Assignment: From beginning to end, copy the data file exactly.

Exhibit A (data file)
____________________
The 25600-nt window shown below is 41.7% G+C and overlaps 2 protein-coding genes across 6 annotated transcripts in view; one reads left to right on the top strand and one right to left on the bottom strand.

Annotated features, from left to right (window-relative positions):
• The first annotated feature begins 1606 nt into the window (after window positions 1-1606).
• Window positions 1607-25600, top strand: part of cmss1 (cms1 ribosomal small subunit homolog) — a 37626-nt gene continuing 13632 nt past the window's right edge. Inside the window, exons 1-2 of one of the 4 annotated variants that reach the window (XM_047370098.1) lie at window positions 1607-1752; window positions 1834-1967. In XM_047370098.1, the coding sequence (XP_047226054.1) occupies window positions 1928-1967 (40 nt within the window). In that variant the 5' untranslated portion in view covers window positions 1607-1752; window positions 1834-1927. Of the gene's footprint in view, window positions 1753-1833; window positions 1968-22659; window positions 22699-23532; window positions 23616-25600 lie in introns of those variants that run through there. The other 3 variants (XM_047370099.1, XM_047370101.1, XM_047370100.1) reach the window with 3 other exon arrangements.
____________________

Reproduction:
The 25600-nt window shown below is 41.7% G+C and overlaps 2 protein-coding genes across 6 annotated transcripts in view; one reads left to right on the top strand and one right to left on the bottom strand.

Annotated features, from left to right (window-relative positions):
• The first annotated feature begins 1606 nt into the window (after window positions 1-1606).
• Window positions 1607-25600, top strand: part of cmss1 (cms1 ribosomal small subunit homolog) — a 37626-nt gene continuing 13632 nt past the window's right edge. Inside the window, exons 1-2 of one of the 4 annotated variants that reach the window (XM_047370098.1) lie at window positions 1607-1752; window positions 1834-1967. In XM_047370098.1, the coding sequence (XP_047226054.1) occupies window positions 1928-1967 (40 nt within the window). In that variant the 5' untranslated portion in view covers window positions 1607-1752; window positions 1834-1927. Of the gene's footprint in view, window positions 1753-1833; window positions 1968-22659; window positions 22699-23532; window positions 23616-25600 lie in introns of those variants that run through there. The other 3 variants (XM_047370099.1, XM_047370101.1, XM_047370100.1) reach the window with 3 other exon arrangements.